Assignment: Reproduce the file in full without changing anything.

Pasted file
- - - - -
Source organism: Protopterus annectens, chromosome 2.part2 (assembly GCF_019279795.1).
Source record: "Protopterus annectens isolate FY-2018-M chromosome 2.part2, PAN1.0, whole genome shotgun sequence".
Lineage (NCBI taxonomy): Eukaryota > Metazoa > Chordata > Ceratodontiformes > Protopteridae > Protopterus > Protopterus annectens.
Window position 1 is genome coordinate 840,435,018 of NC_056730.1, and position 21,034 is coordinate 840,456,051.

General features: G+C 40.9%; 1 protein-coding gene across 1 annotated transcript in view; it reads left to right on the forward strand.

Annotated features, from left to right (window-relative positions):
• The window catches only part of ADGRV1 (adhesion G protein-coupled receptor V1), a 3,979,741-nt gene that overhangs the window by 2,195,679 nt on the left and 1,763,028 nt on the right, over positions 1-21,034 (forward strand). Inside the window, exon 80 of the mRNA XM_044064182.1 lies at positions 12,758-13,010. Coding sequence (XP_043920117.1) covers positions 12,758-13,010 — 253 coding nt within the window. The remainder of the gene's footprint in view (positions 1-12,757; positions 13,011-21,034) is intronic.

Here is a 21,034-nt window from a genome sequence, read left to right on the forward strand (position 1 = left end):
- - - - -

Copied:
Source organism: Protopterus annectens, chromosome 2.part2 (assembly GCF_019279795.1).
Source record: "Protopterus annectens isolate FY-2018-M chromosome 2.part2, PAN1.0, whole genome shotgun sequence".
Lineage (NCBI taxonomy): Eukaryota > Metazoa > Chordata > Ceratodontiformes > Protopteridae > Protopterus > Protopterus annectens.
Window position 1 is genome coordinate 840,435,018 of NC_056730.1, and position 21,034 is coordinate 840,456,051.

General features: G+C 40.9%; 1 protein-coding gene across 1 annotated transcript in view; it reads left to right on the forward strand.

Annotated features, from left to right (window-relative positions):
• The window catches only part of ADGRV1 (adhesion G protein-coupled receptor V1), a 3,979,741-nt gene that overhangs the window by 2,195,679 nt on the left and 1,763,028 nt on the right, over positions 1-21,034 (forward strand). Inside the window, exon 80 of the mRNA XM_044064182.1 lies at positions 12,758-13,010. Coding sequence (XP_043920117.1) covers positions 12,758-13,010 — 253 coding nt within the window. The remainder of the gene's footprint in view (positions 1-12,757; positions 13,011-21,034) is intronic.

Here is a 21,034-nt window from a genome sequence, read left to right on the forward strand (position 1 = left end):